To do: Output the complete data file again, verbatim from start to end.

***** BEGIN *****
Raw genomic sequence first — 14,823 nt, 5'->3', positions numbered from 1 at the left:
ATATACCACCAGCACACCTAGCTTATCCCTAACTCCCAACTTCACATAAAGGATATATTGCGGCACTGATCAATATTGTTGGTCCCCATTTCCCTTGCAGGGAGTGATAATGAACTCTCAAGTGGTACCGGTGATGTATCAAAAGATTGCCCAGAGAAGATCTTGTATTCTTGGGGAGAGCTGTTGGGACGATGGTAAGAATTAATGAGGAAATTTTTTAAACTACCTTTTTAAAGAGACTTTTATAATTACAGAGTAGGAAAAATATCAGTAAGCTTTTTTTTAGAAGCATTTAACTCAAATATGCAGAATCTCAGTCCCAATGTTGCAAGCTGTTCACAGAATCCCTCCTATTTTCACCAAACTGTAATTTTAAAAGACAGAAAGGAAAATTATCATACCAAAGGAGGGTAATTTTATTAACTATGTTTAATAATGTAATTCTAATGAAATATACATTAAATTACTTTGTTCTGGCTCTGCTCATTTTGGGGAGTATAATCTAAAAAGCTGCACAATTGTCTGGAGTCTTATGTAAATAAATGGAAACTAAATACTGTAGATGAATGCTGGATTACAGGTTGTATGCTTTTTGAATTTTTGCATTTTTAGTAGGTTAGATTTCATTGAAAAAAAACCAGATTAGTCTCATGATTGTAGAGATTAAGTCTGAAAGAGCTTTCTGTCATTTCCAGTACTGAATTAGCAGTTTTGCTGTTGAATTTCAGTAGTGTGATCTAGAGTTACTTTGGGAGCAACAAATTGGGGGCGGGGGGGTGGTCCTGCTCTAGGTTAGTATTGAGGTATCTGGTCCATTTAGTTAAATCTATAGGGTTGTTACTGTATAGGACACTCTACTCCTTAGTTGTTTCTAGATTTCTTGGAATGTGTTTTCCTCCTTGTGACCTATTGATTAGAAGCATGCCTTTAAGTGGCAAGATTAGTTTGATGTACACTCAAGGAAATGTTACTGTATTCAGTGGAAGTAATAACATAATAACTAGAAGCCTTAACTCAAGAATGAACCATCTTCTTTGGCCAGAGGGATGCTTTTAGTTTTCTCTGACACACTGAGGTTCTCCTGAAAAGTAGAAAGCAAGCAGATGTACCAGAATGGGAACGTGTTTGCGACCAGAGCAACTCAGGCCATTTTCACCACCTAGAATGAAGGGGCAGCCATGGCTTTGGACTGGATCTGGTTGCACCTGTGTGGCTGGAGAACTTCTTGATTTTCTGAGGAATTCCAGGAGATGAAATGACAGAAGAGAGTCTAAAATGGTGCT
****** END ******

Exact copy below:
Raw genomic sequence first — 14,823 nt, 5'->3', positions numbered from 1 at the left:
ATATACCACCAGCACACCTAGCTTATCCCTAACTCCCAACTTCACATAAAGGATATATTGCGGCACTGATCAATATTGTTGGTCCCCATTTCCCTTGCAGGGAGTGATAATGAACTCTCAAGTGGTACCGGTGATGTATCAAAAGATTGCCCAGAGAAGATCTTGTATTCTTGGGGAGAGCTGTTGGGACGATGGTAAGAATTAATGAGGAAATTTTTTAAACTACCTTTTTAAAGAGACTTTTATAATTACAGAGTAGGAAAAATATCAGTAAGCTTTTTTTTAGAAGCATTTAACTCAAATATGCAGAATCTCAGTCCCAATGTTGCAAGCTGTTCACAGAATCCCTCCTATTTTCACCAAACTGTAATTTTAAAAGACAGAAAGGAAAATTATCATACCAAAGGAGGGTAATTTTATTAACTATGTTTAATAATGTAATTCTAATGAAATATACATTAAATTACTTTGTTCTGGCTCTGCTCATTTTGGGGAGTATAATCTAAAAAGCTGCACAATTGTCTGGAGTCTTATGTAAATAAATGGAAACTAAATACTGTAGATGAATGCTGGATTACAGGTTGTATGCTTTTTGAATTTTTGCATTTTTAGTAGGTTAGATTTCATTGAAAAAAAACCAGATTAGTCTCATGATTGTAGAGATTAAGTCTGAAAGAGCTTTCTGTCATTTCCAGTACTGAATTAGCAGTTTTGCTGTTGAATTTCAGTAGTGTGATCTAGAGTTACTTTGGGAGCAACAAATTGGGGGCGGGGGGGTGGTCCTGCTCTAGGTTAGTATTGAGGTATCTGGTCCATTTAGTTAAATCTATAGGGTTGTTACTGTATAGGACACTCTACTCCTTAGTTGTTTCTAGATTTCTTGGAATGTGTTTTCCTCCTTGTGACCTATTGATTAGAAGCATGCCTTTAAGTGGCAAGATTAGTTTGATGTACACTCAAGGAAATGTTACTGTATTCAGTGGAAGTAATAACATAATAACTAGAAGCCTTAACTCAAGAATGAACCATCTTCTTTGGCCAGAGGGATGCTTTTAGTTTTCTCTGACACACTGAGGTTCTCCTGAAAAGTAGAAAGCAAGCAGATGTACCAGAATGGGAACGTGTTTGCGACCAGAGCAACTCAGGCCATTTTCACCACCTAGAATGAAGGGGCAGCCATGGCTTTGGACTGGATCTGGTTGCACCTGTGTGGCTGGAGAACTTCTTGATTTTCTGAGGAATTCCAGGAGATGAAATGACAGAAGAGAGTCTAAAATGGTGCT